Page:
Wednesday, April 25, 2018

Spring2Action and lend us a hand.

Spring2Action is Alexandria's day of giving for nonprofit organizations working across our community. We encourage all Alexandria residents to participate through April 25, in support of the many great organizations serving our community.

Please consider a small contribution to the Four Mile Run Conservatory Foundation as part of your Spring2Action giving. We have a participation goal of 100 donors, giving at any level.

Lend your support at:

The Four Mile Run Conservatory Foundation formed in 2016 to foster the preservation, beautification, improvement, maintenance, and enjoyment of Four Mile Run Park. Our mission is to engage and educate the public, and to maintain the trail system and natural lands around lower Four Mile Run to improve Four Mile Run Park, and to foster respect and stewardship for this unique urban ecosystem and its natural, historic, and recreational resources.

Our efforts have included:
  • Frequent nature and history walks/tours in Four Mile Run Park
  • Stream clean-ups and invasive vine removal
  • Citizen science: bird counts, frog call surveys, wildlife photography
  • Tree planting

Our next big project idea is a kayak/canoe launch on Four Mile Run. Improved access for non-motorized watercraft supports healthy active recreation in the remarkable ‘nearby nature’ of Four Mile Run. Your support during Spring2Action will help support this and other Four Mile Run Conservatory projects to enhance Four Mile Run and its value to city residents.

Monday, April 23, 2018

Join in the City Nature Challenge!

Do you love observing nature? Share your observations as a citizen scientist!
The 2018 City Nature Challenge is a great way to get involved. From April 27-30, the DC metro area competes with more than 60 cities worldwide to observe and identify nearby nature. It’s easy to participate: take a picture of a wild plant or animal in your neighborhood, park, or school and share it with the free iNaturalist app. Even if you don’t know what it is you’ve found, the app will help you identify it.

Participate on your own or in a group outing with other nature lovers. And once you’ve learned how fun it is, you’ll be able to make and share new observations anytime, anywhere. In support of the City Nature Challenge, we are hosting several group walks in Four Mile Run Park this weekend to observe and document what is living there: frogs, bats, birds, plants, anything we can find! See our events calendar for details.

You can help document the nature that lives in Four Mile Run Park, add to a global biodiversity research, and help the Washington DC metro area win!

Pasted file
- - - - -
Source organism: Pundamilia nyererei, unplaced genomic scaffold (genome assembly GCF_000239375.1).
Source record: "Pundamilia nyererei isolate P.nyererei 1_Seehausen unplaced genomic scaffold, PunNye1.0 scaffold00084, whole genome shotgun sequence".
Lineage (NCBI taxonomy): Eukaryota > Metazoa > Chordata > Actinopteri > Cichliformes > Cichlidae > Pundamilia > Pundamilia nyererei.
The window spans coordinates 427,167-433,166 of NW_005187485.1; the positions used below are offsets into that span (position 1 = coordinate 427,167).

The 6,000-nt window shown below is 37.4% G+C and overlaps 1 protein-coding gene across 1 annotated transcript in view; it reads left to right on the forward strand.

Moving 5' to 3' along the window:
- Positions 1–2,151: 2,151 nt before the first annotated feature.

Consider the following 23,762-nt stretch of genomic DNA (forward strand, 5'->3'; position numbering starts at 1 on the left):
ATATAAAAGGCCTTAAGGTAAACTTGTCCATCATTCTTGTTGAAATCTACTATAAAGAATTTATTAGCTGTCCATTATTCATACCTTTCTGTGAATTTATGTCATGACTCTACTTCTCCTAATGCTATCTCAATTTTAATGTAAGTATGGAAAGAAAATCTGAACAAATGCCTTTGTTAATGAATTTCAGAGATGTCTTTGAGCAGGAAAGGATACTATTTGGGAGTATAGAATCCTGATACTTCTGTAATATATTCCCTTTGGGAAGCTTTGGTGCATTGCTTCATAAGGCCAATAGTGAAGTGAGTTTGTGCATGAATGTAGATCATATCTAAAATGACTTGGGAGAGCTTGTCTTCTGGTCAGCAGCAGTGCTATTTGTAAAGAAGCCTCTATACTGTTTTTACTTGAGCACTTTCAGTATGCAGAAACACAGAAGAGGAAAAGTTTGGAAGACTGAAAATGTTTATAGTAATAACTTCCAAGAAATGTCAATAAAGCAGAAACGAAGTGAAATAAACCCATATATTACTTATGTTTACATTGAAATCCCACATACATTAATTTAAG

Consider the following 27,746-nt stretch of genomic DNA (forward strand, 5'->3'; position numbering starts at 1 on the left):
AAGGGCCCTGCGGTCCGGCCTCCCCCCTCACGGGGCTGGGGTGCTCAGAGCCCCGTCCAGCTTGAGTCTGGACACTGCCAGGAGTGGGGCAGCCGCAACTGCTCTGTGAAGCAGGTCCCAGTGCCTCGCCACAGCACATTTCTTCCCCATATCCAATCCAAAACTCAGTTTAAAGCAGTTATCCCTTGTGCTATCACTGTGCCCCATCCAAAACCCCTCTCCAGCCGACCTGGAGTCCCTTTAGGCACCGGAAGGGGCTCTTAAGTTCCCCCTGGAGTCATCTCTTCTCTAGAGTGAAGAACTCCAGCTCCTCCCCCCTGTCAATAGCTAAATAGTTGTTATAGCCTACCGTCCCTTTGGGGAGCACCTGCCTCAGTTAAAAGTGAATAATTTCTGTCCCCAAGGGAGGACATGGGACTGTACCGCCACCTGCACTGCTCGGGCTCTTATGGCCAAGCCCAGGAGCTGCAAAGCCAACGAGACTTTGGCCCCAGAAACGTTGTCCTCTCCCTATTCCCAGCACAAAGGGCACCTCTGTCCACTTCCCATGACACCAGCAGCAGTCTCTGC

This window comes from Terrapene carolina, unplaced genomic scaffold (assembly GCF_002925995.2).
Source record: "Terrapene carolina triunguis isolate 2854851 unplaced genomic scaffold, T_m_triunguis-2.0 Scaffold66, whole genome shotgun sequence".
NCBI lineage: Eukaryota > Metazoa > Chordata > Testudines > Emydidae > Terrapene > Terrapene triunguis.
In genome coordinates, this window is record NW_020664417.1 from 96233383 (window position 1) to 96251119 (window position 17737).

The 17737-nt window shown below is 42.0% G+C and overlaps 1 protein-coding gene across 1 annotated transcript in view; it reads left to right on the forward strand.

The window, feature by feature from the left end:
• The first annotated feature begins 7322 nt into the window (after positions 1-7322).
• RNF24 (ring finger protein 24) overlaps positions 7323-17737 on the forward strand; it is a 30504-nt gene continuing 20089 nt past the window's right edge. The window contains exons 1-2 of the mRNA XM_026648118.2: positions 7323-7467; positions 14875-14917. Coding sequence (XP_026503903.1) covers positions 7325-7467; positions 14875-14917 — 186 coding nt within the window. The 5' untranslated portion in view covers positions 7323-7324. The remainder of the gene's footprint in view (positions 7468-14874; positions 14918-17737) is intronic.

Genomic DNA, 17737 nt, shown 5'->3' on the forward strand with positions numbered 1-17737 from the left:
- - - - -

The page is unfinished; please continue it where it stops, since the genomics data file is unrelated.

Friday, April 13, 2018

Spring Paddling at Four Mile Run

Wood Ducks in the marsh in early spring. Photo: D. Howell
Lured by the warm temperature and sunshine and the many signs of spring, I dropped in at Four Mile Run this morning in a kayak. Though the uneven concrete ramp at the end of Commonwealth Avenue isn’t the greatest launch spot, at high tide it is workable, and it is only a few minutes from anywhere in Alexandria (keep an eye on this website, though, as we are working on a project to install a proper kayak/canoe launch). I like to paddle at Four Mile Run fairly often, though usually I put in at Daingerfield Island.

Paddling up the Hume Spring tributary and into the central marsh from the Run, I hear a fusion of city and nature sounds: the splash of turtles vanishing below the water surface upon my approach, the sudden flapping of Wood Duck wings, the songs of small birds and the distinctive trill of the Red-winged Blackbird, the rapid knocking of woodpeckers above. And the whine of pumps at the Arlington wastewater plant, the traffic noises from Route 1, the thud of far-off helicopter blades, a periodic roar of jet engines. Joggers with strollers, voices speaking different languages, the whizzing gears of bicycles.

An Osprey powers by overhead with an Alewife in its talons—Ospreys, recently returned from their wintering grounds in South America, and the Alewife, a migratory herring that comes up river to spawn after reaching maturity in the North Atlantic. It is a sight unique to early spring; the Osprey will hang around until fall, but the Alewife will be out to sea before long—well, not this one, I suppose.

That there are so many fishermen and women lining the banks attests to the abundance of aquatic life. They don’t seem to be catching very much, though. A second Osprey plunges to the water and comes up fishless. The fishing may be slow, but to be on the water this warm spring morning is glorious. Lower Four Mile Run hasn’t looked (or been) in this fine a condition in at least 50 years, probably more like 80.

There are natural places farther afield that may be in danger of being loved to death, but there is no worry of that here: Four Mile Run is being loved to life. Soon it will all be abloom. Four Mile Run Park, on either side of the Run, should be on your destination list this spring.